I think I am still getting some lead like this today using the JB paste, but it is harder to identify the shiny part of the paste from shiny lead on the pellet.

    The JB Paste is shown in this Brownells video.



    The only difference is I don't use Kroil. So I wouldn't think cleaning has damaged the bore.

    Everyone I've had shooting this 1911-22 finds my CZ-75 far more accurate, including myself. Browning describes the barrel as "target crown" so I think it might be a notch above "plinker". It's a Black Label.

  6. #6
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    I don't have a lifetime of experience but it looks as shiny as any I've seen - mirror finish is the best way I can think of to describe it. It's my wife's gun so I don't have a lot of experience with it, but from what I recall it is very accurate, and extremely reliable, failures are extremely rare. In fact I can't explicitly remember if it even has ever failed. Shoots it's way through anything. Unlike my jam-o-matic Sig 1911-22

  7. #7
    Senior Member labradort's Avatar
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    Oh yeah, it is very reliable. No problems with that on mine, although I'm not sure what would happen if I went 500 rounds before cleaning out the lead.

    So there is something dull about the bore metal. It was like that before the bore paste application as well, although I believed the paste helped a little. Side by side with anything else I own, that barrel bore is smooth grey, not mirror.

  8. #8
    Senior Member Mark-II's Avatar
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    I don’t know if they make one in .22 but a Lewis Lead Remover is a pretty aggressive tool that I’ve used to clean larger bore pistol barrels that have visible leading. I’ve not really tried the JB paste, though I have some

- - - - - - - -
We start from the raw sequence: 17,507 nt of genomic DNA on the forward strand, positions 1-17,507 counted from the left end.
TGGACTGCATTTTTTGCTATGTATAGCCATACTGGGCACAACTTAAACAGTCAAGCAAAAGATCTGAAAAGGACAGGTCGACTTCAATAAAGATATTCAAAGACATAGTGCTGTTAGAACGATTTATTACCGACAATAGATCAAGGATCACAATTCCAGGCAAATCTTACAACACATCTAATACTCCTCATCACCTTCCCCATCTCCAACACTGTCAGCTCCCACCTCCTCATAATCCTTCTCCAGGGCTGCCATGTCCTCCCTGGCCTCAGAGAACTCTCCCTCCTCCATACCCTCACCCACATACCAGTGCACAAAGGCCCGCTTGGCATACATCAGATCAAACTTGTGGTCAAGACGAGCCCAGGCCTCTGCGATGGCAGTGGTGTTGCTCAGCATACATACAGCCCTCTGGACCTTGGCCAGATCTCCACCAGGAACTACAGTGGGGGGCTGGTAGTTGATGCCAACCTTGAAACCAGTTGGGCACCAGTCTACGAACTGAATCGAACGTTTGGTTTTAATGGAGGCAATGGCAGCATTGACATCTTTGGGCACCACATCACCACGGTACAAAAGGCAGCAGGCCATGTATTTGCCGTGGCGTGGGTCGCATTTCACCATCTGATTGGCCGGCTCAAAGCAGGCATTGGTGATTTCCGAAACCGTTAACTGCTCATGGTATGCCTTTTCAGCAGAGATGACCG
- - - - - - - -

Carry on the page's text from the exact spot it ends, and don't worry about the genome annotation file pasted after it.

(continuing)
Schrödinger's Gat - The logical paradox which posits that a firearm, stored safe in the home, is at the same time On The Streets

  9. The Following User Liked This Post By Mark-II

    Suputin (10-13-2019)

  10. #9
    Super Moderator Rory McCanuck's Avatar
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    I've used hydrogen peroxide and vinegar to remove ancient lead deposits.
    I'm not sure how well it worked, but it pulled a bunch of crud out.
    Some of it might have been barrel, not sure?
    Sharpshootr's WipeOut cleaned it the rest of the way and left is sparkling clean.
    I'm not sure it would have before the H2O2/Vinegar mix.
    Straight peroxide will give you hairs in your bore, when you examine the patch, it's all rust.
    Don't blame me, I didn't vote for that clown. Oct 20, '15

  11. #10
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    Quote Originally Posted by Rory McCanuck View Post
    I've used hydrogen peroxide and vinegar to remove ancient lead deposits.
    I'm not sure how well it worked, but it pulled a bunch of crud out.
    Some of it might have been barrel, not sure?
    Sharpshootr's WipeOut cleaned it the rest of the way and left is sparkling clean.
    I'm not sure it would have before the H2O2/Vinegar mix.
    Straight peroxide will give you hairs in your bore, when you examine the patch, it's all rust.
    You want to be VERY careful using the peroxide-vinegar solution as it results in a highly toxic lead solution that is capable of crossing the skin barrier. Simply getting a bit of it on your skin can result in lead toxicity in your body.

  12. The Following 2 Users Like This Post By Suputin

    Rory McCanuck (10-14-2019), Stew (11-06-2019)